Anything you dream is fiction, and anything you accomplish is science, the whole history of mankind is nothing but science fiction.
This quotation by Ray Bradbury, one of my favourite novelists, perfectly explains the fundamental role science fiction literature has had in modern culture and for the whole history of mankind. As for me, I would write millions of words about science fiction, in all its versions (literature, cinema, comic books and fashion), because it’s a genre  I love and because there are so many implications in one and each of these fields! But enough: I’m not here to teach you a lesson about sci-fi, but to show you the latest photoshoot by the visionary Tim Walker, published on Vogue UK (October 2009). The title – The Lady Who Fell to Earth – is a reference to the cult movie The Man Who Fell to Earth (1967) by Nicolas Roeg, starring David Bowie in his first leading role. Before starting, just a thought about the title of the photoshoot: I have appreciated the stress on the word Lady (not Woman), because it makes us understand this is not ordinary science-fiction-inspired photos, but a unique rendition of well-known themes.
I really admire Tim Walker’s work because he always succeeds in remaining true to himself, even when dealing with a theme far from his vibe. Yet, he has managed to give us something to write about by taking the topos of the alien – an extraterrestrial form of life – and connecting it to what he knows best, British culture. The reference to the movie by Roeg is quite misleading, because the pics don’t pay a clear homage to its surreal imagery, but maybe we can find something in common.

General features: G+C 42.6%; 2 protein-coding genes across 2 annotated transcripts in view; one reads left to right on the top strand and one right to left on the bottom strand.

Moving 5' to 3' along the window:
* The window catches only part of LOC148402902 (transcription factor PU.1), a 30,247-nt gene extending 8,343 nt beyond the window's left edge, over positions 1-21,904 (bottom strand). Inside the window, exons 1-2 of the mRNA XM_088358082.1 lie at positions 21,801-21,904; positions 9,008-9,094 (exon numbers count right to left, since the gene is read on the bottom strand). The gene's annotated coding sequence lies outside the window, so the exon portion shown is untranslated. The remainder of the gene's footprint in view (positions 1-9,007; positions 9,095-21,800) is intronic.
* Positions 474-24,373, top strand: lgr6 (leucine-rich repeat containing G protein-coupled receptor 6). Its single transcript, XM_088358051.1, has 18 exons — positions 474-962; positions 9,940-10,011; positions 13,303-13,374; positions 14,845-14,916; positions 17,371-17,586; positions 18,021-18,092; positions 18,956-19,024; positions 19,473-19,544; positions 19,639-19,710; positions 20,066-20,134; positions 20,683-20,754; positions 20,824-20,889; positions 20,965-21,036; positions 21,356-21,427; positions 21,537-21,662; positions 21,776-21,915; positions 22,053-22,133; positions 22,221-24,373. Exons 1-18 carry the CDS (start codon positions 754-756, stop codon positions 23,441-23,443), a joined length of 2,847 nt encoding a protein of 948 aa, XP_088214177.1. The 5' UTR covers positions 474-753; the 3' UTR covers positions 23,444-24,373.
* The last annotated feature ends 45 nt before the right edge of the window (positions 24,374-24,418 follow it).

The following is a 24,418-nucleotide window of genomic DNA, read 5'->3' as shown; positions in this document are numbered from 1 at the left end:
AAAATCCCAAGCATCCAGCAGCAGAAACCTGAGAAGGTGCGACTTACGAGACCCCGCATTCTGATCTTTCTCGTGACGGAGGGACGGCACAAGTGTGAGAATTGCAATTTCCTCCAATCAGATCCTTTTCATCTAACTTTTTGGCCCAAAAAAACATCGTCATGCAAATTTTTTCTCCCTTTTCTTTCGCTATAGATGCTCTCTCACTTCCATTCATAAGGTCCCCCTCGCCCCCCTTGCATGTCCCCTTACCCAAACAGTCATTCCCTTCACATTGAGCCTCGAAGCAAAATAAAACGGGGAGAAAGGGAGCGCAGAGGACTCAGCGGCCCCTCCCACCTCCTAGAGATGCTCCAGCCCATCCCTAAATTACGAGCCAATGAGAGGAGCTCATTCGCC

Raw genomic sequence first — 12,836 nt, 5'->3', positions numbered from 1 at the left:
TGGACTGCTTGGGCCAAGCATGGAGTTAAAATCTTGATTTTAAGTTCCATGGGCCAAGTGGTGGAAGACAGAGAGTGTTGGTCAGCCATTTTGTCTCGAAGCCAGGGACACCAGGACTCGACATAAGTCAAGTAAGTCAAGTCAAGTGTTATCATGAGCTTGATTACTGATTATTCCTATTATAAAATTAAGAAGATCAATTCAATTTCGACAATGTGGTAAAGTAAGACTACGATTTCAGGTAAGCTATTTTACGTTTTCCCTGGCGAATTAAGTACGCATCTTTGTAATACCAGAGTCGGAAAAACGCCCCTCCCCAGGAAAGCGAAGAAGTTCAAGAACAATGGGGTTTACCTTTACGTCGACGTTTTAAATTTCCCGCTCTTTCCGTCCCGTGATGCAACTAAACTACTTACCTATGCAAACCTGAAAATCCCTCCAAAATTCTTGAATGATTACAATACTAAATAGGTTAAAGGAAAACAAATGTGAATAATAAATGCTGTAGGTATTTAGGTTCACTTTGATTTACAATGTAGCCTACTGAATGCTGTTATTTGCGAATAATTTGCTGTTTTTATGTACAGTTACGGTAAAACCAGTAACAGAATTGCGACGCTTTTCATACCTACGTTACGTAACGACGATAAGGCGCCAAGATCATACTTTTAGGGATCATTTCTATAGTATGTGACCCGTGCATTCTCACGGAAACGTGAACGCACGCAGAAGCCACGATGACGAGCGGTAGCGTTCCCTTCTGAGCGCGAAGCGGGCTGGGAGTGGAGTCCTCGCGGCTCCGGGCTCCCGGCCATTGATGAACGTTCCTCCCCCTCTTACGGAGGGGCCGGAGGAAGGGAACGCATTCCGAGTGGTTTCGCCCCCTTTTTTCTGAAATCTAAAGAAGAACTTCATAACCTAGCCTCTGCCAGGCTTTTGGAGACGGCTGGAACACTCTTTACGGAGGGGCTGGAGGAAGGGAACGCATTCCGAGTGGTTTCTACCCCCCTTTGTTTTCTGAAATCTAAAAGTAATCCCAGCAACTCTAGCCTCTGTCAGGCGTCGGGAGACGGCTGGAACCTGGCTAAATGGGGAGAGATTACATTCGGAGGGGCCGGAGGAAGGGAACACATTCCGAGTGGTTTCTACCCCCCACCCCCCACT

This is what I call a brilliant opening! The model/alien – Kinga Rajzak – is sitting on the rim of her flying saucer. Her pose conveys a deep sense of sadness and dismay, probably because she has lost her way home or because she can’t find on Earth what she’s looking for. This feeling can also be found in The Man Who Fell on Earth, whose protagonist, the humanoid Thomas Jerome Newton, lands on our planet seeking a way to bring water back to Anthea, his home planet.
The irony of this pic is lovely. The alien is sitting in her flying saucer, with a sequined Balmain dress on, and is landing on a lawn. The owner of the house on the background is overlooking, standing on the back door, while another person (another lady, I guess) is so shocked by what she’s looking at, that she’s losing hold of her saucer and cup. The juxtaposition of two different saucers – flying and actual saucer – is sublime, and so is the reference to the British tradition of tea. I like to think Walker probably thought of the infamous Lady GaGa’s purple cup and saucer, while planning this shot.
This really looks like a science-fiction shot, with those light trails coming from the flying object. I love the lighting in the flying saucer, coming from the bottom, which makes the model look ghostly.
The pvc fedora hat by Lika is the protagonist of this indoor shot. The model’s hair, so strikingly platinum blonde, her elegant profile, the soft light coming from the background are just perfect.
Tim Walker’s style is always recognizable, but it sometimes strikes unexpectedly back. This shot is very different from what we’ve seen so far, yet it retains a strong Walker mark. The beautiful Jean Paul Gaultier dress Kinga is wearing adds a touch of Victorian gothic to the picture, along with the blue-ish lighting, the barely visible umbrella and the dramatic pvc hat.
I don’t get how this pic is expressing the main theme – this is one of the few flaws of Walker’s photography, which is not consistent all the time – but I love it anyway, because the model’s outfit is gorgeous.